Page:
State Sen. John Albers, R-Roswell, has filed two bills that would require Georgia lawmakers who sponsor special-interest tax breaks to have an economic analysis done on the proposals before they receive a vote. BOB ANDRES / BANDRES@AJC.COM

Georgia bills want economic analysis of tax breaks, or there’s no vote

Legislation moving through the Georgia Senate aims to do something truly revolutionary: mandate that the state do an economic analysis on any special-interest tax break before the General Assembly votes on it.

Such a concept might seem like common sense. But passage of such tax breaks — which happen numerous times each General Assembly session and cost the state hundreds of millions of dollars in revenue — often occur after supporters provide testimony or data from industry lobbyists or other parties that would benefit. Those advocates typically tell lawmakers the tax break will create or save jobs, and legislators give the OK.

Many times such tax breaks pass in the final hours of a legislative session, when lawmakers are taking hundreds of votes and have little time to review what they are voting on.

Sometimes lawmakers later review what happens after the tax breaks pass, sometimes not.

Some of that may be changing with new leadership and makeup of key committees.

Nonetheless, Senate Bill 119 and Senate Bill 120, by state Sen. John Albers, R-Roswell, set up a mechanism to force lawmakers sponsoring such bills to have an economic analysis done of their tax-break proposals before they are voted on, and puts five-year sunsets on them. Before the tax breaks come up for renewal, a review of their impact — in other words, if they created jobs or met some other goals — would be done.

“We want to make sure we are good fiduciaries, and the best way to do that is complete a comprehensive business case and then to have that business case validated by a third party,” Albers said. “If we do those, we know we are doing the responsible thing for Georgia to get a return on its investment.”

Albers’ bills unanimously passed the Senate Finance Committee on Thursday and now head to the full Senate for a vote. The bills passed the Senate 55-0 last year but hit a roadblock in the House.

House Ways and Means Chairman Brett Harrell, R-Snellville, said he and other House members liked the idea, but they had some questions last year about how it would work.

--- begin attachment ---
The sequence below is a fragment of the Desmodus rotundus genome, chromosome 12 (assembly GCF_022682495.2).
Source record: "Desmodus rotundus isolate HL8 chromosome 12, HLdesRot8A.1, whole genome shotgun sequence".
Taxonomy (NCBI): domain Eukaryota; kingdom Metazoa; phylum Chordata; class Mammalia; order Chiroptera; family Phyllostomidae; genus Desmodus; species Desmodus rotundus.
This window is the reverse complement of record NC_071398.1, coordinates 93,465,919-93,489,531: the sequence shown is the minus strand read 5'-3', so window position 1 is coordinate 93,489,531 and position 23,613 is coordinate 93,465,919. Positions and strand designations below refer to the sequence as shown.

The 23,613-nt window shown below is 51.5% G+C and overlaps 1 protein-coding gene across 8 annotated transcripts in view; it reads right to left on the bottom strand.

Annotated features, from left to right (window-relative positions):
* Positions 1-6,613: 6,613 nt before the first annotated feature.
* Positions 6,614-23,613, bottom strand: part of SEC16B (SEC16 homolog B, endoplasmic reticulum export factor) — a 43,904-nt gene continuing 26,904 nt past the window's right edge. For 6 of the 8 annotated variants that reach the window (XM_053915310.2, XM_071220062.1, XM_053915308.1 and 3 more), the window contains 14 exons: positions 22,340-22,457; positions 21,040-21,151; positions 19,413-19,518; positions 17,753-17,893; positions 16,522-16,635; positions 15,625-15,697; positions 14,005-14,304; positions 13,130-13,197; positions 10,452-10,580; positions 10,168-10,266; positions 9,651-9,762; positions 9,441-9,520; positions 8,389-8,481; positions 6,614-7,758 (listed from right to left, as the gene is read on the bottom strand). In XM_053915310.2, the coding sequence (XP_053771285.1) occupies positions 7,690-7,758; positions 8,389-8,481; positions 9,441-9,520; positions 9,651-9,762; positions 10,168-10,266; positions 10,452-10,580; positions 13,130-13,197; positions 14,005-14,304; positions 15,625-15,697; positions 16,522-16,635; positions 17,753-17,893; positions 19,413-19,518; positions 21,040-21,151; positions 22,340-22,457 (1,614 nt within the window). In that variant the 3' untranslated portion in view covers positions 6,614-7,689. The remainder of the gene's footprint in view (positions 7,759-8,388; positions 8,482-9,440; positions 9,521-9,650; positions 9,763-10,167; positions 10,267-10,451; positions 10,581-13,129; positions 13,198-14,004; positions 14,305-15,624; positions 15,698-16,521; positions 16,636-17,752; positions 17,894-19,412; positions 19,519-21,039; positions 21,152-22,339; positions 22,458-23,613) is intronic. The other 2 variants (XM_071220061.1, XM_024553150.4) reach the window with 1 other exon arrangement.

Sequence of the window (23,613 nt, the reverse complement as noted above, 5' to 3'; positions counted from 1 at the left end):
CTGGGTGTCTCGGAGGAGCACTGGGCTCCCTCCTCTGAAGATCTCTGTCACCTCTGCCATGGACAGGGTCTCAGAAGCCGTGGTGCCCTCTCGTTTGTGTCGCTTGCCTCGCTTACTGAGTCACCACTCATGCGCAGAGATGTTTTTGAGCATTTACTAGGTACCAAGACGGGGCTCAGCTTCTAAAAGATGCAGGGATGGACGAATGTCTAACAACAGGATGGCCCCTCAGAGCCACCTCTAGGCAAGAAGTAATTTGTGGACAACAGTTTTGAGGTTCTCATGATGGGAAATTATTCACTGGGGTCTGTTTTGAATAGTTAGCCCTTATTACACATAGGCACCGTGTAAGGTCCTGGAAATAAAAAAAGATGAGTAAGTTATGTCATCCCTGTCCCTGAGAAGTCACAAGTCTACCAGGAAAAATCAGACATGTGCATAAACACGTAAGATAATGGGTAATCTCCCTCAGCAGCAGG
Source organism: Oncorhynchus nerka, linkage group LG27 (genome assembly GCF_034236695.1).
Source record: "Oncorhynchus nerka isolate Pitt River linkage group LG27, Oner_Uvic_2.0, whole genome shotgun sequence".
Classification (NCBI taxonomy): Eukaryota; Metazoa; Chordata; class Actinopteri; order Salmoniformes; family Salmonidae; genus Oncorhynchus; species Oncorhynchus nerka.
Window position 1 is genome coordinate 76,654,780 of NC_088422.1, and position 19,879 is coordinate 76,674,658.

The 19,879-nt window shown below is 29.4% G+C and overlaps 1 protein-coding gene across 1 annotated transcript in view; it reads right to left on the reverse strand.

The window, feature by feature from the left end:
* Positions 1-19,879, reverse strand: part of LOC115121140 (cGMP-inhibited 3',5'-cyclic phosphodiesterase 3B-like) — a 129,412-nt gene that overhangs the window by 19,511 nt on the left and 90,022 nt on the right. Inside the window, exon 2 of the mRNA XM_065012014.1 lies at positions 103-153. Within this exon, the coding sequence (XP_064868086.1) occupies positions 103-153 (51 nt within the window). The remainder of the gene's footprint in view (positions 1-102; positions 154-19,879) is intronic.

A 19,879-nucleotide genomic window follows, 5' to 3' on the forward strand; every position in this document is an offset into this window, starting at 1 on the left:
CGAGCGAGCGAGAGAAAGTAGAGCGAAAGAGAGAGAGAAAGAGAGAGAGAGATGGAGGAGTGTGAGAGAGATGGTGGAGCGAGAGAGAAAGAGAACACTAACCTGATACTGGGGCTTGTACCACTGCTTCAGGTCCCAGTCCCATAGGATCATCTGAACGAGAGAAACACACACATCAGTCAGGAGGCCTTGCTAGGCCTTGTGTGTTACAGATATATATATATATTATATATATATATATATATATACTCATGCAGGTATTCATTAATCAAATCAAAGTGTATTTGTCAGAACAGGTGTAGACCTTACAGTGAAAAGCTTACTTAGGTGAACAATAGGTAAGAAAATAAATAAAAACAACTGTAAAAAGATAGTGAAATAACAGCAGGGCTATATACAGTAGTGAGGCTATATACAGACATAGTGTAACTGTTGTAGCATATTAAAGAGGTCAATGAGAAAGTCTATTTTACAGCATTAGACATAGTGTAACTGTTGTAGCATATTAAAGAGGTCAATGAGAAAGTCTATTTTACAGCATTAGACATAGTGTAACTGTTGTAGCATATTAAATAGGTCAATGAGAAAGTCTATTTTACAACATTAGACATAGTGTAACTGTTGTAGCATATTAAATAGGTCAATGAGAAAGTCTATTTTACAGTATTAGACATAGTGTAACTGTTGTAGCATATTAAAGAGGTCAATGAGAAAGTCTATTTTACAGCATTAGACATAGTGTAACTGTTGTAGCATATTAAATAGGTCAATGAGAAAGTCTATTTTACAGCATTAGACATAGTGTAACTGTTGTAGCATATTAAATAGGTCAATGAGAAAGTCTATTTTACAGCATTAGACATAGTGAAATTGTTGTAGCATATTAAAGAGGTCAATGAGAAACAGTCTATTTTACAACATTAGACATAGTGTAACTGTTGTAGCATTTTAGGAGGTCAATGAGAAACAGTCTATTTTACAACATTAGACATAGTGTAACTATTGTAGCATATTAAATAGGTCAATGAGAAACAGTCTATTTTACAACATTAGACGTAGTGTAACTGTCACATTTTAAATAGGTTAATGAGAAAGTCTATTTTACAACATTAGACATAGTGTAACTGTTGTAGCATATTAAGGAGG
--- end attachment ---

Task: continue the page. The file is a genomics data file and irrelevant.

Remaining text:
“I like the concept of doing a periodic analysis of the various tax credits,” said Harrell, who added that both chambers are beginning to review current tax-break laws. “Some of the things we have done in the past have served their purpose and it may be time to take them off the books.

“At the end of the day, we want to make sure the taxpayers are getting a return on their investment. This is their money.”

All tax-break bills start in the House, and the pattern has long been set on how they take place. The House Ways and Means meeting room overflows each January through March with lobbyists, often representing individuals, companies or entire industries wanting to either get a tax break or stop taxes from being put on them.

Frequently, questions are directed at lobbyists for those supporting a tax break because they are the ones with all the information that they say justifies what they are asking for.

They range far and wide — from a sales tax break passed in 2017 for the owners of mega-yachts to get repairs done at a Savannah boatyard, to a jet-fuel tax break first passed in the mid-2000s that saves Delta Air Lines $40 million a year. This year the Ways and Means Committee, with Harrell as its new leader, is keeping a busy schedule, with railroads among those asking for a tax break.

Getting lawmakers to change the system — as Albers is asking — may be a tough sell. Many of the individuals and companies with a stake in the process are big political donors to lawmakers, as are their lobbyists. And lawmakers love the idea of touting tax breaks and “economic development” on the campaign trail.

Making Albers’ bill particularly problematic in the current legislative environment is that several tax breaks might be tacked onto a single piece of legislation — called a “Christmas Tree” — at the end of the session. Changes are made at the last minute. It would be difficult to get an economic analysis of legislation that has four or five different tax breaks attached to it in a relatively short period of time.

But Harrell said there is less of that than there used to be, and he expects such last-minute Christmas trees will not be as frequent in the future.

State Sen. Nan Orrock, D-Atlanta, a member of the Senate Finance Committee, noted that many current special-interest tax breaks are permanent, so they wouldn’t be reviewed under Albers’ bill. While there are tax breaks with sunsets — they are reviewed every two or three years — some of the most lucrative ones are put into law in perpetuity.

Still, Orrock said Democrats have backed measures like Albers’ in recent years as the General Assembly approved hundreds of millions of dollars in tax breaks.

“Many of us have been pushing for years to attempt to put a process in place to have some accountability for these tax giveaways,” Orrock said. “These are tax expenditures, they are revenues that don’t come into our state budget, and then we are short (of money).

“These giveaways eat holes in the budget. It’s kind of like a silent termite. Out of sight, but nibbling away.”

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